The media hype surrounding Black Friday this year astounded me in its hijacking of the Thanksgiving holiday into something commercial and crass. As many commentators pointed out, a day that used to mean spending time with your family has become a competitive spectator sport. Stores opened at obscenely early hours for “specials” that had shoppers stealing out of each others’ carts. This scarcity tactic led to people mobbing shops and even pepper-spraying other shoppers to get something they certainly didn’t need in the first place.

In the mid to late 90s, my women’s studies students and I organized an event called Why Shop? Week to raise awareness about the connection between women producers of products—generally low-paid workers in underdeveloped and developing countries—and women consumers—the audience for fashion and beauty advertisements founded on the message that women are never good enough so buy, buy, buy, including products that are unsafe and unhealthy. Both of these groups of women should be natural allies because they face a common struggle for women’s rights. That is, women’s lives should not be limited and trivialized by sexist stereotypes of women as merely producers or consumers of products. When women consumers realize that the products they’re told to buy to improve themselves are often produced by other women in unsafe and exploitative working conditions, shopping can be seen in another light. By learning the story behind the product and asking “Who Made It?” Who Needs It?” and “Who Profits from It?,” we can start to free ourselves from a misogynistic consumerism that profits from women’s economic and social vulnerability. Women are more than what they buy and they deserve fair wages and working conditions for any job they undertake.

Sure, it’s not simple. Women all over the world need jobs, but low wages and dangerous conditions for some women should not be the necessary conditions upon which other women’s self-esteem is based.

These connections are not easy to make but my students came up with innovative ways to—at the very least—start questioning the link between US consumption practices and women’s labor exploitation. One year they staged an alternative fashion show called “Crimes of Fashion: Are They Worth It?” exposing the real world of fashion, especially the labor exploitation of sweatshop workers in the U.S. and overseas.  Here the students modeled “recycled” clothing from a second-hand store to suggest creating one’s own fashion sense rather than following trends found in magazines.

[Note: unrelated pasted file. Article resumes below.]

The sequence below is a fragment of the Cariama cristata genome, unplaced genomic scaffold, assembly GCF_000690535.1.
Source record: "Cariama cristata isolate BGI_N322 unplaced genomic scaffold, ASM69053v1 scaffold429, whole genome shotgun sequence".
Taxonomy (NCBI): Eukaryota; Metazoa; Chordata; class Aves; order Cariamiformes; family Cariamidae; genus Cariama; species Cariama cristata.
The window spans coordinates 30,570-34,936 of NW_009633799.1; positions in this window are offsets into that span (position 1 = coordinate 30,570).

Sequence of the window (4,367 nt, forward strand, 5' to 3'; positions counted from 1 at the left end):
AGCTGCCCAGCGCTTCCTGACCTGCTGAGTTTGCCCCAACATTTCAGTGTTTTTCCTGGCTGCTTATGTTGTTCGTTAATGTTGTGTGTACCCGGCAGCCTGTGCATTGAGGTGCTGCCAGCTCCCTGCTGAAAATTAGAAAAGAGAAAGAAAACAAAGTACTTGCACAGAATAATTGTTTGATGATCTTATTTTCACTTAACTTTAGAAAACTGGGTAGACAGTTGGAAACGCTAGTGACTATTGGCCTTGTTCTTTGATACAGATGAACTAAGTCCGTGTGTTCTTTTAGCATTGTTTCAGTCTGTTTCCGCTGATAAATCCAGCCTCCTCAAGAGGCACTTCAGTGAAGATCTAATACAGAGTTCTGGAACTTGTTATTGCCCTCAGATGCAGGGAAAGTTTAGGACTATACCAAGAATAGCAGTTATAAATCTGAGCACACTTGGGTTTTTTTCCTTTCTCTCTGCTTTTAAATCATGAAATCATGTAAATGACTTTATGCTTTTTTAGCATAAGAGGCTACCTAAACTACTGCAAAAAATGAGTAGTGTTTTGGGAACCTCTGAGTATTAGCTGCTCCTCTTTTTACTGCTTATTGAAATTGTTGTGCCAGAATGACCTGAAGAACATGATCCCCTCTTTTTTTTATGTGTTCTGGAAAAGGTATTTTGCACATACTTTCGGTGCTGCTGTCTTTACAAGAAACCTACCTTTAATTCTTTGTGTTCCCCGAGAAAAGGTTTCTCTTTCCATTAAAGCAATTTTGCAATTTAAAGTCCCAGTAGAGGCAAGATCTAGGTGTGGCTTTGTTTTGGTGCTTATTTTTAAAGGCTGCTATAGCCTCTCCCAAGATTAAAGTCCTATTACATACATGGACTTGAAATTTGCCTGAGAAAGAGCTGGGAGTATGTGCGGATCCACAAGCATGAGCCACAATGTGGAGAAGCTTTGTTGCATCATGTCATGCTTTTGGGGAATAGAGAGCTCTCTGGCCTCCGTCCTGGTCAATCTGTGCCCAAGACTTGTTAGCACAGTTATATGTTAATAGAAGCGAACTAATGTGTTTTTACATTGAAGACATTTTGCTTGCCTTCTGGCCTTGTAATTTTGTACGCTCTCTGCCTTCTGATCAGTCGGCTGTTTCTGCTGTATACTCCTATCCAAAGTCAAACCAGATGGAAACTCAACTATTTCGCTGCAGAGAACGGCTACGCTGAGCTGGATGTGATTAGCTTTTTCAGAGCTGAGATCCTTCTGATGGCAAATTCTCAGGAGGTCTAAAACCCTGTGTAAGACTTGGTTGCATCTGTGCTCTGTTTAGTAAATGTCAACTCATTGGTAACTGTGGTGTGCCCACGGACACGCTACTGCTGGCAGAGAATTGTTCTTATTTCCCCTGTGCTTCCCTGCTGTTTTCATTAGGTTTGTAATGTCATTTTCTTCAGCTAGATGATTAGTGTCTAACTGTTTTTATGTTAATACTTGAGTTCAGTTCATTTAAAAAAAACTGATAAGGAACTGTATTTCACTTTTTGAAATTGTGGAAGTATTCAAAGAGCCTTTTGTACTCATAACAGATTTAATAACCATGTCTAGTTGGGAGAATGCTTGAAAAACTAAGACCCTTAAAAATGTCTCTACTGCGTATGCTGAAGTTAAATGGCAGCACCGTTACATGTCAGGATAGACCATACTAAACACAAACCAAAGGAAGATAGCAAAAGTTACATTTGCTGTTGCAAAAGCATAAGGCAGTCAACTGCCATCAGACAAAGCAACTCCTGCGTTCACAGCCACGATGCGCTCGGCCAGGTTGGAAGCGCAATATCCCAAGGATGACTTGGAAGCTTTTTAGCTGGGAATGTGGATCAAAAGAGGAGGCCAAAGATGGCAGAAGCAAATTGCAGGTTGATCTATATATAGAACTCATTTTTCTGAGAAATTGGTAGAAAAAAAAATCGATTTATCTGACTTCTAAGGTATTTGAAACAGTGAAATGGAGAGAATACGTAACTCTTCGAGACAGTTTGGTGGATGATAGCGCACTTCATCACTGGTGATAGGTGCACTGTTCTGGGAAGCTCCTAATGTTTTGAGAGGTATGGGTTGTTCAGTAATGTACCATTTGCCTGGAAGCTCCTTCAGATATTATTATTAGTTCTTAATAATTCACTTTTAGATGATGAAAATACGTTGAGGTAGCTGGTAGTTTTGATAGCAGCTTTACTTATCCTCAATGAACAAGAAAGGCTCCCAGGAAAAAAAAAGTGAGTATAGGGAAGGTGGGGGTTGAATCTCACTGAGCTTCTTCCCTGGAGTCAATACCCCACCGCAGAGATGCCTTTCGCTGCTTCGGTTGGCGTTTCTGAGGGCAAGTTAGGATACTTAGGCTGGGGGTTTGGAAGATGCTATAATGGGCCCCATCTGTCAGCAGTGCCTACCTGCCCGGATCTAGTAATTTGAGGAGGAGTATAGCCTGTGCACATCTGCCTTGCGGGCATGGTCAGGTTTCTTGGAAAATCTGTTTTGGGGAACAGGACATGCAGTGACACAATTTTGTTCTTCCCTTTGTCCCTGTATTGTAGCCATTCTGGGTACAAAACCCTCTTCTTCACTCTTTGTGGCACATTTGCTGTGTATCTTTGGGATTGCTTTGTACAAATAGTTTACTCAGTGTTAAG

Another year they created an alternative beauty pageant called “Ms. Assembly Line” whose talent segment featured contestants from garment, athletic shoe, appliance, and agricultural businesses demonstrating their production skills, while a red, white, and blue-sequined Ms. Super Shopper displayed her talent running up a hefty credit card tab. The students’ even revised the lyrics to the famous pageant song: “She is the poorest of the poor/ Except in the U. S. where she has more and more.”

Another year, the skit, “Shop ‘Til They Drop,” included talk show host Sally “Dressy” Raphael interviewing guests with shopping addictions, including Cher, a teen shopper from Beverly Hills; “Grandma Claus,” an overly generous holiday shopper; Mikey Swoosh, a Nike fanatic; and Annie Smith, a high school student addicted to beauty products.  Experts helped guests face their addictions by educating them about their consumption habits.

For each of these events, the students decorated shopping bags highlighting the disparity between wages and profits for common women’s products while questioning the message that enough is never enough.

With Why Shop? Week, we tried to raise awareness about the role consumerism plays in limiting women’s rights. I hope when my former students hear about Black Friday, they reflect on the ideas we discussed years ago. I’m discouraged that shopping has been raised to a national holiday and that people are even harmed by manufactured scarcity and media hype. Black Friday sounds like a plague—and like a disease, it seems to have spread a terrible contagion: greed. I hope next year we say “Enough is Enough” to the stores, advertisers, and manufacturers that trivialize our freedoms and cheapen our lives with a shopping mania in service of profits for a few rather than rights for all.

2 Comments

Filed under memoir, women's writing